Photographer Travels Europe to Document the Most Breathtaking Libraries

Photographer Travels Europe to Document the Most Breathtaking Libraries

Libraries. Not a photographic subject I ever thought I’d be getting excited about. But one landscape photographer has released an undeniably beautiful series featuring some of the most structurally complex buildings from around the world.

Thibaud Poirier, a French photographer based in Paris, specializes in landscapes. One look at his website tells you he has travelled all over the world, photographing everything from remote islands to cityscapes and interiors.

In our current digital era, it’s easy to overlook libraries. Poirier, however, has traveled extensively throughout Europe for the past year in order to capture a total of 25 (so far!), many of which still uphold architecture that is indicative of the period in which they were built, be it historic or contemporary.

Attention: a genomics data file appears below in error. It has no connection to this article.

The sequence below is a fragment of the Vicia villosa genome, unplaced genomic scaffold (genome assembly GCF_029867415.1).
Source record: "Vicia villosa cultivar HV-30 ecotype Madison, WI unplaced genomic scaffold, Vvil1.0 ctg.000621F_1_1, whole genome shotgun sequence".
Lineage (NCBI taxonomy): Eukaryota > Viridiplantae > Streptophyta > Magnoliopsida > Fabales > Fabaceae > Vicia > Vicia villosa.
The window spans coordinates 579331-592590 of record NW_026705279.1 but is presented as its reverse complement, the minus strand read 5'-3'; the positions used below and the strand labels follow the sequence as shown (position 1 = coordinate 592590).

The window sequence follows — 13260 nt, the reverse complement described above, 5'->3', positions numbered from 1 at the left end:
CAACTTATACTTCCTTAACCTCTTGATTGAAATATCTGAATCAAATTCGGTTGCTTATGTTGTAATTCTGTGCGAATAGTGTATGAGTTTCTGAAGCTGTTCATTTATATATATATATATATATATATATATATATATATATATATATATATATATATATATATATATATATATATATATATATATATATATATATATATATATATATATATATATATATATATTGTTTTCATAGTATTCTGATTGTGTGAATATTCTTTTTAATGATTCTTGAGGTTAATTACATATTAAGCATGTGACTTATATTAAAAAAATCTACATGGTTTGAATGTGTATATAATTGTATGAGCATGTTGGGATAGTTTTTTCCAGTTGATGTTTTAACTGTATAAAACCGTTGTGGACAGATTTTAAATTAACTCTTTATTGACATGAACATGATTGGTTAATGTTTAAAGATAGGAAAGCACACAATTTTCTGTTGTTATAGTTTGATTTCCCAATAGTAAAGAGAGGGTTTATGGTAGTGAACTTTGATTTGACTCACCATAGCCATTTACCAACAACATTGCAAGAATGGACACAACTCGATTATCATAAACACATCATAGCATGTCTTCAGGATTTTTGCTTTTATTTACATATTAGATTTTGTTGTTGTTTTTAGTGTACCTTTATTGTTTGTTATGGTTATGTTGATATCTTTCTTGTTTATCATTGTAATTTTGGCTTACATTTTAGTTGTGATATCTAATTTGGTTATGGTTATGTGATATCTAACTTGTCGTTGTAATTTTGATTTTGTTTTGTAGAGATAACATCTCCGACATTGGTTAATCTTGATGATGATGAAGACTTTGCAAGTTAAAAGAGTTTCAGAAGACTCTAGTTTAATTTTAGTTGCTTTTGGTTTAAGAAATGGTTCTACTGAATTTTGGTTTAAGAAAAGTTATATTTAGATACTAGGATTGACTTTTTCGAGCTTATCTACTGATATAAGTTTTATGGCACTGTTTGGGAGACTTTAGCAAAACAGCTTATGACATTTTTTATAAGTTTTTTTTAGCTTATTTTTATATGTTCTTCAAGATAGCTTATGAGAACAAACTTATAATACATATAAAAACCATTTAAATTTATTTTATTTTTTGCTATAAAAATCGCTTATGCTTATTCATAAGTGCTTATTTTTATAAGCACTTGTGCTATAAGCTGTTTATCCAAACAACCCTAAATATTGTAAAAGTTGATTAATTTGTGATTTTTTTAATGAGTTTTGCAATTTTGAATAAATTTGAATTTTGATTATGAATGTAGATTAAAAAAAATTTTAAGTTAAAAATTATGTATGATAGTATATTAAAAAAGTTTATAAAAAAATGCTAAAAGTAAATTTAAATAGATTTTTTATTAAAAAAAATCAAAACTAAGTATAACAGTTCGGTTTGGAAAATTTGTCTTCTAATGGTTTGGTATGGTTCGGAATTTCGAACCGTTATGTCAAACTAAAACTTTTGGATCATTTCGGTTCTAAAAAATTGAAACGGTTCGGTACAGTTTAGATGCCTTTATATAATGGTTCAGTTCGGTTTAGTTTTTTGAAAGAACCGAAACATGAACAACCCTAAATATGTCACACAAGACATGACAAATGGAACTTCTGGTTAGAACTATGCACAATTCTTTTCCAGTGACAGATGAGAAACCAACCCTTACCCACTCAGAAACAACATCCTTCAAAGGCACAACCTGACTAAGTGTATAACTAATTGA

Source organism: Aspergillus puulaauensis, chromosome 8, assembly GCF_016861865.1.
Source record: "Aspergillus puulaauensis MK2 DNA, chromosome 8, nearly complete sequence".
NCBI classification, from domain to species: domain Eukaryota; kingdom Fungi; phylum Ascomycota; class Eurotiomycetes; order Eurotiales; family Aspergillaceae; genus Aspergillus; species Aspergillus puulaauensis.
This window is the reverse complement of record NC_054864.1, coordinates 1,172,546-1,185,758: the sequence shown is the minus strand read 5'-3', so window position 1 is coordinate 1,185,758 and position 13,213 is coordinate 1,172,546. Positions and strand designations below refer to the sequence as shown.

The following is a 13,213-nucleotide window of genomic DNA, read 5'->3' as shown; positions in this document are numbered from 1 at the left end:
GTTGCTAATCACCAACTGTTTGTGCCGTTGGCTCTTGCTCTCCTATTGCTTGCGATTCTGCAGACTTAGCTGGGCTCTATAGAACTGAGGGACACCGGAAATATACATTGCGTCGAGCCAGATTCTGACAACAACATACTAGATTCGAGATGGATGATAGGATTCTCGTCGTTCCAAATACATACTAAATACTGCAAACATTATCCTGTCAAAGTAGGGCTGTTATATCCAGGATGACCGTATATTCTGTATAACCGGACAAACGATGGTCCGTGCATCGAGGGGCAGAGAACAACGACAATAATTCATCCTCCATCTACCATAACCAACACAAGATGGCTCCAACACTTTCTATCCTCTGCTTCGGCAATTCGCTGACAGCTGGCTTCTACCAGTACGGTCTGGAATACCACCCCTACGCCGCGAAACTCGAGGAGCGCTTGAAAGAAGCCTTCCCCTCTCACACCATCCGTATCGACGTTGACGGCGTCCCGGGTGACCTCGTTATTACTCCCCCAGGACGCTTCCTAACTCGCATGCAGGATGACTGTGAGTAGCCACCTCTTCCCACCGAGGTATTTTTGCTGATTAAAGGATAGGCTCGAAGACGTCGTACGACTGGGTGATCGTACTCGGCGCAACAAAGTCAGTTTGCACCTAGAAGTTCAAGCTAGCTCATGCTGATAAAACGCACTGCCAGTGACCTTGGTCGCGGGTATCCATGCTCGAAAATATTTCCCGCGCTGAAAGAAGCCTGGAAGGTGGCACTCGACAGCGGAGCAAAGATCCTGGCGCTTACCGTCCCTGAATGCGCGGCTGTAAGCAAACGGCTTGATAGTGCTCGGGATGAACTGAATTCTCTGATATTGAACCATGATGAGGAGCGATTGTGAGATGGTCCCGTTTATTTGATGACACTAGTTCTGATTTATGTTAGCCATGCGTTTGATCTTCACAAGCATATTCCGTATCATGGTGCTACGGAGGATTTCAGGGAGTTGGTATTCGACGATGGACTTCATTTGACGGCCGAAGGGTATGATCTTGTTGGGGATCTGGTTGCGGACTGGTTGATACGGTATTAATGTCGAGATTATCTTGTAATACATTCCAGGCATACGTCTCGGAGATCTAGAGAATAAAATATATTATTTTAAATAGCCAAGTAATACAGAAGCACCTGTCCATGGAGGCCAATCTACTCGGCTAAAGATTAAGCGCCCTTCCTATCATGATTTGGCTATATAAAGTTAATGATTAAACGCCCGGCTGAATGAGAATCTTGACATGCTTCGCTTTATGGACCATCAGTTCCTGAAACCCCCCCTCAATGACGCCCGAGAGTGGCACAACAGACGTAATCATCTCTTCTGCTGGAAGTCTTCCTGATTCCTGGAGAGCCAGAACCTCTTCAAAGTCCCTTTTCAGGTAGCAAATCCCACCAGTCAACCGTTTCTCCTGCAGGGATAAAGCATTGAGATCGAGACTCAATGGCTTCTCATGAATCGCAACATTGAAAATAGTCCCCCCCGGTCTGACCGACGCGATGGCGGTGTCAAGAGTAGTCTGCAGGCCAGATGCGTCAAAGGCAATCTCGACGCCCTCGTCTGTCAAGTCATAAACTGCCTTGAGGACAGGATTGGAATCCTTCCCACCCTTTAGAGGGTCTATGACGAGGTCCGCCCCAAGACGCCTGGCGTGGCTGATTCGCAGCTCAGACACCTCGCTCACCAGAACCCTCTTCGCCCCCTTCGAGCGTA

Like fingerprints, each architect crafted his vision for a new space for this sacred self-exploration. These seemingly minute details are everywhere, from the balance of natural and artificial light to optimize reading yet preserve ancient texts to the selective use of studying tables to either foster community or encourage lonely reflection.

Meanwhile, I think I’ll be going to write my next article in my local library.

View the full gallery below, or if you care to see more of Poirier’s work you can find him at hiwebsiteFacebookInstagram and Twitter

All images used with permission of Thibaud Poirier.

[via Colossal]

Jack Alexander's picture

A 28-year-old self-taught photographer, Jack Alexander specialises in intimate portraits with musicians, actors, and models.

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beautiful project and very well executed.

Lovely architecture in all of those. I'd feel like Sam from Game of Thrones walking into one of those.

The Trinity College shot is great. I did my own shot there, but I always knew the view would be better from the second floor (and without tourists!).

I love the library done in dark wood. Does anyone know where that is?

Thanks a lot!